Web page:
The flagship investigators need further investigation – but perhaps help and support as well


The BBC Trust has ruled that Panorama, in its 2007 program questioning ADHD medication, was “not fair and open minded”(1). It has ordered an “on air” apology: Panorama’s first in years (2). The headline message is that the Trust has handed out a strong reprimand.

But the Trust also says that viewers were not deliberately misled: the program makers could have “misunderstood the underlying material”. I think that families and patients affected by ADD / ADHD will find this contradictory: how can a lack of fairness and open-mindedness arise solely from a misunderstanding?

It appears even less credible when the experience of the journalist involved is taken into account: on the Panorama website Shelley Jofre is presented as a specialist in this area who has made many programs, “instrumental in forcing an overhaul of how drugs are prescribed”. In a “meet the team” video the risks “when you take on a major multinational drug company” are said to be just part of the job. The 2007 complaint pointed out that the ADHD program was a follow-up to one made in 2000, about which Panorama had, years ago, accepted a previous complaint was valid (and the “flagship” Panorama rarely concedes error). No mention is made of all this in the BBC Trust’s written reasons for its finding of a possible misunderstanding: the impression given is of a single rogue episode.

Many people who have sought diagnosis and treatment for their children with ADD / ADHD have been angry about these programs, feeling that they were portrayed not only as gullible dupes of the pharmaceutical companies, but also, by implication, as bad parents. I doubt that they will be happy with the BBC Trust’s decision to close the matter by having a quiet word with the BBC’s deputy director-general.

However, I have a degree of sympathy with the Trust’s implied view that the underlying issues are difficult to understand. As a non-academic adult psychiatrist I still find that the MTA (3) study of pre-teen children with ADHD, which generated dozens of published papers, does not reveal its meaning easily. I think I understand that the follow-up study was always likely to be difficult to interpret, given that the patients in the treatment groups were no longer encouraged to stick to their randomly assigned treatments (medication, behavioural, and “treatment as usual”). But even after the BBC Trust’s investigation I am still unclear why Professor Pelham, the psychologist who was co-author of the study, and whose views on the poor longer-term outcome of medication were ruled to have been given undue emphasis, appeared so confidently to disagree with his psychiatrist co-authors, when I understand that he had not done so in print.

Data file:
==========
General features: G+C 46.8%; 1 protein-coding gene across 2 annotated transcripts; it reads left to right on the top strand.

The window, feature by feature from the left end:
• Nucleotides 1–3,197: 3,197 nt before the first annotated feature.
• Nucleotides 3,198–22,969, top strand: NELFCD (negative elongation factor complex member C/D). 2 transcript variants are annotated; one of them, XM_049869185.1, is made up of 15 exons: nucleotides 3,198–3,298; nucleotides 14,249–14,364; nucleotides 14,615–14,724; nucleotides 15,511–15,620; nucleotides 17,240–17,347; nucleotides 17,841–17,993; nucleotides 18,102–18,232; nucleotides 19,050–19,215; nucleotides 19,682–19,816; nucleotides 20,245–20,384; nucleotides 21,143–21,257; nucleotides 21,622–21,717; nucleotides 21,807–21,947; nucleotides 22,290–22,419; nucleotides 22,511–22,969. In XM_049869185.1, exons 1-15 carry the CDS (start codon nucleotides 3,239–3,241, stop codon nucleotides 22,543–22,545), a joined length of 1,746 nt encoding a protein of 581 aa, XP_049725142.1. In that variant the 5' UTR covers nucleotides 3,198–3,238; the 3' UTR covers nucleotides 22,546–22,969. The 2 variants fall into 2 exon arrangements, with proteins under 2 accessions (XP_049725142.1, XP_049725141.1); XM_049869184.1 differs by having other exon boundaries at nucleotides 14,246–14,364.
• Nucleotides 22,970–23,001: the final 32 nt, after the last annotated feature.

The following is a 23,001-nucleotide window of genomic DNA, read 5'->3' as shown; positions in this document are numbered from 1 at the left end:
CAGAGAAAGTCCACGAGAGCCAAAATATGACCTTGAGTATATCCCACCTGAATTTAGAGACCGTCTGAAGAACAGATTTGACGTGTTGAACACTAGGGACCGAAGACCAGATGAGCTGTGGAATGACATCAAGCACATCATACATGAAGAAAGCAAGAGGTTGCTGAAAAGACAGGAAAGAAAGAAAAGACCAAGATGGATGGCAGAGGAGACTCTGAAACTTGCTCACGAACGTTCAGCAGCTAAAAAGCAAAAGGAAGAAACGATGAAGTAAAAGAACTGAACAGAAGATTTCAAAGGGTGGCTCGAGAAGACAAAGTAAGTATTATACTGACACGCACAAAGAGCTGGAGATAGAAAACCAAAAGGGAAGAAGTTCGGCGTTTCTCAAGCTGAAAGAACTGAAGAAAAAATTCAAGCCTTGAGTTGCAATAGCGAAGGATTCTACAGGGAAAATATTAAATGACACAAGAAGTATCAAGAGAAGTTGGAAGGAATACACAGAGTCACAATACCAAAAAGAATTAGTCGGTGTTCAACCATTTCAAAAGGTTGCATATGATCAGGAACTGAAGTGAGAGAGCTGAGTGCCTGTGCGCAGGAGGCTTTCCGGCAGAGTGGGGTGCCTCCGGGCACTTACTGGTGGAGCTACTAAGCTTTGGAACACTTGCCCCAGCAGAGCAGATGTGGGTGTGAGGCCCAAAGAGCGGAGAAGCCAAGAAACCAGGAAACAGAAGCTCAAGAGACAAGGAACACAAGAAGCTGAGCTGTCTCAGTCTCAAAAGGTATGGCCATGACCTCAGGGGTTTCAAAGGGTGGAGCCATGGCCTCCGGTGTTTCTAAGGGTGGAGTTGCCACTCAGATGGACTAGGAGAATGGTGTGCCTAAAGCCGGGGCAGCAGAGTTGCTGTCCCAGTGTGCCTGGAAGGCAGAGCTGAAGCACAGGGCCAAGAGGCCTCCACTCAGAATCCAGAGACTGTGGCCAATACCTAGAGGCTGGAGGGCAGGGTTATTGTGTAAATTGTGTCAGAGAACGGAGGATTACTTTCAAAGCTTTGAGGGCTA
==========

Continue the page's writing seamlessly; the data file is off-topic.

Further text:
Therefore I think Panorama should make available the video of its full interview with Professor Pelham, as well as other material, because it may still have relevance for how we interpret the MTA study and the follow-up. We might even see whether Panorama had the potential to make a good and genuinely interesting program, rather than the flawed one, which is regarded by many people as simply biased. If parent and patient groups want now to see a deeper enquiry or review, of all Panorama’s mental health related output, I would support that.

But I think it should be kept in mind that poor journalism and editing might be due to other causes than ordinary bias. I was unable to find any research directly bearing on precisely this context, but a comprehensive study of war reporters (4) has shown that substance misuse, depression and post-traumatic stress disorder (all problems that might even be linked to ADD / ADHD) are more common than in “ordinary domestic” journalists. Shelley Jofre’s “taking on the pharmaceutical Goliath” video might not exactly indicate the “macho values” which draw people to conflict zones, but she does talk about the “sleepless nights” that her work brings.




(2) I was unable to find mention of a previous Panorama apology on the BBC website. Incidentally, I could find no mention either of the BBC Trust’s findings on the Panorama website, which continues to state that the 2007 program “reveals that new research shows giving children drugs for ADHD works no better than doing nothing in the long-term.”.

(3) Multimodal Treatment Study of Children with ADHD: background explained in the BBC Trust report


Published at on 5th March 2010; transferred to on 10th October 2011


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About Dr Neil MacFarlane MRCPsych

Independent Psychiatrist providing culturally informed mental health opinion, advice, and a few new facts. Based near London, UK. Main qualifications: BA MBBS MA MRCPsych.

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